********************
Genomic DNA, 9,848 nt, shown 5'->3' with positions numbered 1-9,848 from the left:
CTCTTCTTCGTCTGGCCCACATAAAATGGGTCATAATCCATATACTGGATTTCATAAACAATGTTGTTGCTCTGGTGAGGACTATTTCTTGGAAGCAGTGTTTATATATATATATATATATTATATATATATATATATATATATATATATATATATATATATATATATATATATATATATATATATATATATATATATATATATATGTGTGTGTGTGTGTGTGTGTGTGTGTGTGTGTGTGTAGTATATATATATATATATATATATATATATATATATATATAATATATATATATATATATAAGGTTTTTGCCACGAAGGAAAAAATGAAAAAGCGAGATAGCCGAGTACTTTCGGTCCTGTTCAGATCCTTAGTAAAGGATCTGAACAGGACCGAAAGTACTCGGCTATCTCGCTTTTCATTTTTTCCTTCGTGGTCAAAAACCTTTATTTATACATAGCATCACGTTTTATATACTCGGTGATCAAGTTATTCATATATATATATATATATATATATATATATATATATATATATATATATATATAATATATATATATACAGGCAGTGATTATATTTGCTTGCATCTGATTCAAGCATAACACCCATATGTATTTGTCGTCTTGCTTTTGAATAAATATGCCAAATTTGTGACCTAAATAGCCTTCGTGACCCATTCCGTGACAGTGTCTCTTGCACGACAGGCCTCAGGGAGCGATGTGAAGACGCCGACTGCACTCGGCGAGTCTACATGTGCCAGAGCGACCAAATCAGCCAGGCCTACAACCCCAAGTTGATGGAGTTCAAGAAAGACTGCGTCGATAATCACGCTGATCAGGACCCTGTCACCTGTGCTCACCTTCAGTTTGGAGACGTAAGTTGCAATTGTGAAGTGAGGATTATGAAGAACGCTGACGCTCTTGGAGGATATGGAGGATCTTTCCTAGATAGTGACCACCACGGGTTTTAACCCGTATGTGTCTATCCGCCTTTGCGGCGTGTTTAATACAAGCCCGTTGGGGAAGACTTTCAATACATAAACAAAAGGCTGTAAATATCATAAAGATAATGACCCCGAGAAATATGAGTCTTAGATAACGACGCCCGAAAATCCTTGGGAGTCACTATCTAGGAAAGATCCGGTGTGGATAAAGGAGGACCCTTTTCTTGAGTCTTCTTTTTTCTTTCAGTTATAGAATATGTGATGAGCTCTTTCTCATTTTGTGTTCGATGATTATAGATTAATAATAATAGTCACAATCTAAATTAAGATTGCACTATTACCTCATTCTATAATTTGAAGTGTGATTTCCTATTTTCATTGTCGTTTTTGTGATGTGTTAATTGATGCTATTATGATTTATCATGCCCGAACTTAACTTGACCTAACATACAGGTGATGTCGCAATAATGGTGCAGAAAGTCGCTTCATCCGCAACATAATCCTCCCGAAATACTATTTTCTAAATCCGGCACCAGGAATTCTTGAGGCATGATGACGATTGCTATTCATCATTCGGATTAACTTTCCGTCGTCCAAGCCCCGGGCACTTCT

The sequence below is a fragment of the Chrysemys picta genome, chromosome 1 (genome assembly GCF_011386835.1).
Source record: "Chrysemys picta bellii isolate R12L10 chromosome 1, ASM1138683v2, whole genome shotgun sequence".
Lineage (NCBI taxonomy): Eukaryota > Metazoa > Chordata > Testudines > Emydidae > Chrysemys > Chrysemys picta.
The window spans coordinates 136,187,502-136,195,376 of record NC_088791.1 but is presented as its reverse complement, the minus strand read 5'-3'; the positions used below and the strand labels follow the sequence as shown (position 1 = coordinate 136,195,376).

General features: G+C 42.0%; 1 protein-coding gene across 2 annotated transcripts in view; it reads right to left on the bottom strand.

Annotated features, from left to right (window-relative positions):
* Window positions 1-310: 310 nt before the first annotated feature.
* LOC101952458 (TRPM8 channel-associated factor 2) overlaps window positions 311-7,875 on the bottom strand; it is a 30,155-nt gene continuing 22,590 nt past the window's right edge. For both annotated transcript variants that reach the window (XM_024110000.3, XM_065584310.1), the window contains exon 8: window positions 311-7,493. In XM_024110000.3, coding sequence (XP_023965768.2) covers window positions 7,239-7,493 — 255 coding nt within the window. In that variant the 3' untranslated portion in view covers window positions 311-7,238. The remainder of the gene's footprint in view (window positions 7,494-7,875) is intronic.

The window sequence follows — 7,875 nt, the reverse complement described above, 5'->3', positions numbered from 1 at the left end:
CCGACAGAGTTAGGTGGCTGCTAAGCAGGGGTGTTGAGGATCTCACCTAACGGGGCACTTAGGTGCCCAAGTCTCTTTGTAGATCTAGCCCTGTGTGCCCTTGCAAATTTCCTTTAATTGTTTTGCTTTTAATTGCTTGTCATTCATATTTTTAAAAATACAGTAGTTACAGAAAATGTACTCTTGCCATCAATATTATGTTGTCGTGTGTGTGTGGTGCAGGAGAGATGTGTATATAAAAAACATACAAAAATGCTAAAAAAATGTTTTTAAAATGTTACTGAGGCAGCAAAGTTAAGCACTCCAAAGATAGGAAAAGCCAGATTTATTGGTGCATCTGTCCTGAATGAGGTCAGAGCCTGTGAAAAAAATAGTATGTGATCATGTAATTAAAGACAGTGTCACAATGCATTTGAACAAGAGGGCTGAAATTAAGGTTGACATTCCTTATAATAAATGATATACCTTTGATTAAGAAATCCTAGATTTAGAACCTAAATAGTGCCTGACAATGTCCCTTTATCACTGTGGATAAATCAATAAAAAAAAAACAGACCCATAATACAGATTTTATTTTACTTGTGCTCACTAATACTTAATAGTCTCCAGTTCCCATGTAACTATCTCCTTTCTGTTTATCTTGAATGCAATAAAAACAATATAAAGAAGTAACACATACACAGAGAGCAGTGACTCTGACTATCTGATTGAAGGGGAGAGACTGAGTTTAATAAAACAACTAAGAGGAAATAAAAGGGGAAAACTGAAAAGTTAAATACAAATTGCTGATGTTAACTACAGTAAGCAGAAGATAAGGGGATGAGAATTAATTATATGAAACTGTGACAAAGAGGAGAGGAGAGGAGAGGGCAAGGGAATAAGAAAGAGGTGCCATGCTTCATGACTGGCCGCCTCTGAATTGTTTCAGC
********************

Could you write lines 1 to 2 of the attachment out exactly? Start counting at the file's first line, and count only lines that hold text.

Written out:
Genomic DNA, 9,848 nt, shown 5'->3' with positions numbered 1-9,848 from the left:
CTCTTCTTCGTCTGGCCCACATAAAATGGGTCATAATCCATATACTGGATTTCATAAACAATGTTGTTGCTCTGGTGAGGACTATTTCTTGGAAGCAGTGTTTATATATATATATATATATTATATATATATATATATATATATATATATATATATATATATATATATATATATATATATATATATATATATATATATATATATATGTGTGTGTGTGTGTGTGTGTGTGTGTGTGTGTGTGTAGTATATATATATATATATATATATATATATATATATATATAATATATATATATATATATAAGGTTTTTGCCACGAAGGAAAAAATGAAAAAGCGAGATAGCCGAGTACTTTCGGTCCTGTTCAGATCCTTAGTAAAGGATCTGAACAGGACCGAAAGTACTCGGCTATCTCGCTTTTCATTTTTTCCTTCGTGGTCAAAAACCTTTATTTATACATAGCATCACGTTTTATATACTCGGTGATCAAGTTATTCATATATATATATATATATATATATATATATATATATATATATATATATATATAATATATATATATACAGGCAGTGATTATATTTGCTTGCATCTGATTCAAGCATAACACCCATATGTATTTGTCGTCTTGCTTTTGAATAAATATGCCAAATTTGTGACCTAAATAGCCTTCGTGACCCATTCCGTGACAGTGTCTCTTGCACGACAGGCCTCAGGGAGCGATGTGAAGACGCCGACTGCACTCGGCGAGTCTACATGTGCCAGAGCGACCAAATCAGCCAGGCCTACAACCCCAAGTTGATGGAGTTCAAGAAAGACTGCGTCGATAATCACGCTGATCAGGACCCTGTCACCTGTGCTCACCTTCAGTTTGGAGACGTAAGTTGCAATTGTGAAGTGAGGATTATGAAGAACGCTGACGCTCTTGGAGGATATGGAGGATCTTTCCTAGATAGTGACCACCACGGGTTTTAACCCGTATGTGTCTATCCGCCTTTGCGGCGTGTTTAATACAAGCCCGTTGGGGAAGACTTTCAATACATAAACAAAAGGCTGTAAATATCATAAAGATAATGACCCCGAGAAATATGAGTCTTAGATAACGACGCCCGAAAATCCTTGGGAGTCACTATCTAGGAAAGATCCGGTGTGGATAAAGGAGGACCCTTTTCTTGAGTCTTCTTTTTTCTTTCAGTTATAGAATATGTGATGAGCTCTTTCTCATTTTGTGTTCGATGATTATAGATTAATAATAATAGTCACAATCTAAATTAAGATTGCACTATTACCTCATTCTATAATTTGAAGTGTGATTTCCTATTTTCATTGTCGTTTTTGTGATGTGTTAATTGATGCTATTATGATTTATCATGCCCGAACTTAACTTGACCTAACATACAGGTGATGTCGCAATAATGGTGCAGAAAGTCGCTTCATCCGCAACATAATCCTCCCGAAATACTATTTTCTAAATCCGGCACCAGGAATTCTTGAGGCATGATGACGATTGCTATTCATCATTCGGATTAACTTTCCGTCGTCCAAGCCCCGGGCACTTCT